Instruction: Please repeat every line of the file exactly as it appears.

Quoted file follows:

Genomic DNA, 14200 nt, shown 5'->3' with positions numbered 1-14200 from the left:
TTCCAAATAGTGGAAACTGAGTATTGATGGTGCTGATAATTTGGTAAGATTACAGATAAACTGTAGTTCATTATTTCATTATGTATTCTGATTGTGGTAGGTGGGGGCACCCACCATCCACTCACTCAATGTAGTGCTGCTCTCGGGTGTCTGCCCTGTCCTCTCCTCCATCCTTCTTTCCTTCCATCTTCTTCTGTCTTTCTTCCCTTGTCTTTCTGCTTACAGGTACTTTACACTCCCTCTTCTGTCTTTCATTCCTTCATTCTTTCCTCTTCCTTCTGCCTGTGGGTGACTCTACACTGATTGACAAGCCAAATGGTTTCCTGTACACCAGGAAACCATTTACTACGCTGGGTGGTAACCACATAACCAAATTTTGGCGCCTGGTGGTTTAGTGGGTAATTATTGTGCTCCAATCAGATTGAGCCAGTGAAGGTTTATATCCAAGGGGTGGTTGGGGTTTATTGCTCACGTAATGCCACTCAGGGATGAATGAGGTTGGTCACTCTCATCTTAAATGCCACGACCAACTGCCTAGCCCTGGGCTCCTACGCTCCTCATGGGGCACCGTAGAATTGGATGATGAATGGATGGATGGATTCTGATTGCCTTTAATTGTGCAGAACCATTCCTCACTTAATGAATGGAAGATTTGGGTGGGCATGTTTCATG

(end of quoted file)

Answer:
Genomic DNA, 14200 nt, shown 5'->3' with positions numbered 1-14200 from the left:
TTCCAAATAGTGGAAACTGAGTATTGATGGTGCTGATAATTTGGTAAGATTACAGATAAACTGTAGTTCATTATTTCATTATGTATTCTGATTGTGGTAGGTGGGGGCACCCACCATCCACTCACTCAATGTAGTGCTGCTCTCGGGTGTCTGCCCTGTCCTCTCCTCCATCCTTCTTTCCTTCCATCTTCTTCTGTCTTTCTTCCCTTGTCTTTCTGCTTACAGGTACTTTACACTCCCTCTTCTGTCTTTCATTCCTTCATTCTTTCCTCTTCCTTCTGCCTGTGGGTGACTCTACACTGATTGACAAGCCAAATGGTTTCCTGTACACCAGGAAACCATTTACTACGCTGGGTGGTAACCACATAACCAAATTTTGGCGCCTGGTGGTTTAGTGGGTAATTATTGTGCTCCAATCAGATTGAGCCAGTGAAGGTTTATATCCAAGGGGTGGTTGGGGTTTATTGCTCACGTAATGCCACTCAGGGATGAATGAGGTTGGTCACTCTCATCTTAAATGCCACGACCAACTGCCTAGCCCTGGGCTCCTACGCTCCTCATGGGGCACCGTAGAATTGGATGATGAATGGATGGATGGATTCTGATTGCCTTTAATTGTGCAGAACCATTCCTCACTTAATGAATGGAAGATTTGGGTGGGCATGTTTCATG